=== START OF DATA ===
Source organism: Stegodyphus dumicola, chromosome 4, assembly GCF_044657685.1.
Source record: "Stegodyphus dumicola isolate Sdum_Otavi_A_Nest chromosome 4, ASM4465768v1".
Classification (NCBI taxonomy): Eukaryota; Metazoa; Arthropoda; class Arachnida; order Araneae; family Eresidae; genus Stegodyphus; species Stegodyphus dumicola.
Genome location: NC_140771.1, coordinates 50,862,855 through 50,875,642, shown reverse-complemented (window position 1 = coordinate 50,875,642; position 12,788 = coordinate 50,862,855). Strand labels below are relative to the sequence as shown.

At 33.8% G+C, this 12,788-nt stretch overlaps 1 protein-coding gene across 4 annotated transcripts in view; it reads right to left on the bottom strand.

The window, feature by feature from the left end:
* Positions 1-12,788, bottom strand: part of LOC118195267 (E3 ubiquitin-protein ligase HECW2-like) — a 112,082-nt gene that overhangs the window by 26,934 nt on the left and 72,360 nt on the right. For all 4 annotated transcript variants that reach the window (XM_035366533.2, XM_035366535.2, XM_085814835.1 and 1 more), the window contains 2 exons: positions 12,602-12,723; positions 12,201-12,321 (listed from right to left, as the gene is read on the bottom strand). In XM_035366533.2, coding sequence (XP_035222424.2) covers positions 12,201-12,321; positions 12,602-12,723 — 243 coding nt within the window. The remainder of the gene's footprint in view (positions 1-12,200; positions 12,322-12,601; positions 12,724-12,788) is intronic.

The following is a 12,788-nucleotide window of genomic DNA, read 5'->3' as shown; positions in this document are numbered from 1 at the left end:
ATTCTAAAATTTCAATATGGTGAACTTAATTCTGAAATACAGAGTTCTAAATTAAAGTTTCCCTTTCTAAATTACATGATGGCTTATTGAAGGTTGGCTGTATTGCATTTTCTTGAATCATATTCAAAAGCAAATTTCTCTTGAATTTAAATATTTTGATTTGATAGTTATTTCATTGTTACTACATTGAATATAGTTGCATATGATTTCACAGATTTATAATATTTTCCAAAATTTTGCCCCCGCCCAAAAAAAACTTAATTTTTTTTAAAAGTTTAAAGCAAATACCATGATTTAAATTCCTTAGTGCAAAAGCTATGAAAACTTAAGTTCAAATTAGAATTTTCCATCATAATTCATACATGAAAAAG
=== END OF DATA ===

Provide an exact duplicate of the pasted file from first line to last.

Source organism: Stegodyphus dumicola, chromosome 4, assembly GCF_044657685.1.
Source record: "Stegodyphus dumicola isolate Sdum_Otavi_A_Nest chromosome 4, ASM4465768v1".
Classification (NCBI taxonomy): Eukaryota; Metazoa; Arthropoda; class Arachnida; order Araneae; family Eresidae; genus Stegodyphus; species Stegodyphus dumicola.
Genome location: NC_140771.1, coordinates 50,862,855 through 50,875,642, shown reverse-complemented (window position 1 = coordinate 50,875,642; position 12,788 = coordinate 50,862,855). Strand labels below are relative to the sequence as shown.

At 33.8% G+C, this 12,788-nt stretch overlaps 1 protein-coding gene across 4 annotated transcripts in view; it reads right to left on the bottom strand.

The window, feature by feature from the left end:
* Positions 1-12,788, bottom strand: part of LOC118195267 (E3 ubiquitin-protein ligase HECW2-like) — a 112,082-nt gene that overhangs the window by 26,934 nt on the left and 72,360 nt on the right. For all 4 annotated transcript variants that reach the window (XM_035366533.2, XM_035366535.2, XM_085814835.1 and 1 more), the window contains 2 exons: positions 12,602-12,723; positions 12,201-12,321 (listed from right to left, as the gene is read on the bottom strand). In XM_035366533.2, coding sequence (XP_035222424.2) covers positions 12,201-12,321; positions 12,602-12,723 — 243 coding nt within the window. The remainder of the gene's footprint in view (positions 1-12,200; positions 12,322-12,601; positions 12,724-12,788) is intronic.

The following is a 12,788-nucleotide window of genomic DNA, read 5'->3' as shown; positions in this document are numbered from 1 at the left end:
ATTCTAAAATTTCAATATGGTGAACTTAATTCTGAAATACAGAGTTCTAAATTAAAGTTTCCCTTTCTAAATTACATGATGGCTTATTGAAGGTTGGCTGTATTGCATTTTCTTGAATCATATTCAAAAGCAAATTTCTCTTGAATTTAAATATTTTGATTTGATAGTTATTTCATTGTTACTACATTGAATATAGTTGCATATGATTTCACAGATTTATAATATTTTCCAAAATTTTGCCCCCGCCCAAAAAAAACTTAATTTTTTTTAAAAGTTTAAAGCAAATACCATGATTTAAATTCCTTAGTGCAAAAGCTATGAAAACTTAAGTTCAAATTAGAATTTTCCATCATAATTCATACATGAAAAAG